Archives for posts with tag: linguistics

And the unicorn used this method to memorize all the different types of presupposition triggers for its semantics class.

Observations on new Korean pop star G.NA’s song, “꺼져 줄게 잘 살아 (I’ll Back Off So You Can Live)”:

I. Having natively acquired English (she was born and raised in British Columbia, Canada) has obviously affected how she speaks Korean. She does not seem to have [g] and [k] as her allophones for ㄱ; that is, she only pronounces ㄱ as [g] and not [k] throughout the song. I’m not sure if that’s also true for her regular speech, but it’s something I’ll look out for if I see her on reality TV. I should pay attention to how she uses ㅂ too: Will she use both [p] and [b], or just [b]? *

* For those of you not in the field, this basically involves the following concepts:

  1. In English, whether you choose to use [g] and [k] is important, because it causes a change in word meaning. For example, “GATE” and “KATE” mean two very different things.
  2. In Korean, whether you choose to use [g] and [k] is unimportant. So if you said “GATE” or “KATE”, they would both mean the same thing. It wouldn’t matter which form you used at all. If it makes it easier to understand, it’s kind of like the different ways you could say “POTATO” (although that’s actually a different phenomenon in linguistics): “po-tay-to” and “po-tah-to”. The “ay” and “ah” doesn’t make a difference in meaning.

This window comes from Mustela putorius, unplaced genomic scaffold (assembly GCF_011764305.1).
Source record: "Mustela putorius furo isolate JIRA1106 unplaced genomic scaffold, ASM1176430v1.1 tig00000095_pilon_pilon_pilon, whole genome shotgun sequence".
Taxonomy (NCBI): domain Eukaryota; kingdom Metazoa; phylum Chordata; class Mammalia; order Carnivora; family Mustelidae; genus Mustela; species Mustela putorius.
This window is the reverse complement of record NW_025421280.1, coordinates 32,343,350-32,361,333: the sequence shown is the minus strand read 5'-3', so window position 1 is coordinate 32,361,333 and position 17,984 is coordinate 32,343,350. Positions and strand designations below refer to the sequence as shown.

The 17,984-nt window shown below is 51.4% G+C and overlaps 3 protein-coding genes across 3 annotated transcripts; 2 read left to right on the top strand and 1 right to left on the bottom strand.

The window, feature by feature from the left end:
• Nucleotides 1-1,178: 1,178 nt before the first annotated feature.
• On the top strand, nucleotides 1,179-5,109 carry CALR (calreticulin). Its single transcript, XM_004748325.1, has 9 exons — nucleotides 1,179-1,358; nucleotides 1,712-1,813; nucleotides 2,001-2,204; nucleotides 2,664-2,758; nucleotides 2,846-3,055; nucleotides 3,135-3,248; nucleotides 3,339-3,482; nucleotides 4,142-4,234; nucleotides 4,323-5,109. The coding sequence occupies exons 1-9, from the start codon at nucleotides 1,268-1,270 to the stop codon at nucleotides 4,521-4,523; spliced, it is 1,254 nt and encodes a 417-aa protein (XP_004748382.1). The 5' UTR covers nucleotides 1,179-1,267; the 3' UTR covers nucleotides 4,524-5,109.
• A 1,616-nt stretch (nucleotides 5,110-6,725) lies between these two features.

3. In G.NA’s case, being a native speaker of English has biased her to differentiating between [k] and [g], even in Korean. In contrast, people who only learnt Korean as their native language will never make that differentiation.

II. The title of the album containing this song is “Draw G’s First Breath”. At first, I assumed  “Draw G” as a proper noun; that is, “Draw” is an adjective describing “G”. But today, I somehow was enlightened of a second interpretation of the entire phrase: Perhaps it’s an instruction! It’s telling me to draw G’s first breath (whatever that looks like). It’s a real-life example of syntactic ambiguity, with a preference towards parsing “draw” as an adjective (since verbs don’t usually occur as the first word in a sentence).

That I feel happy after picking apart a Korean song for linguistic analyses kind of scares me. It’s irrefutable proof  that I’m a total nerd.

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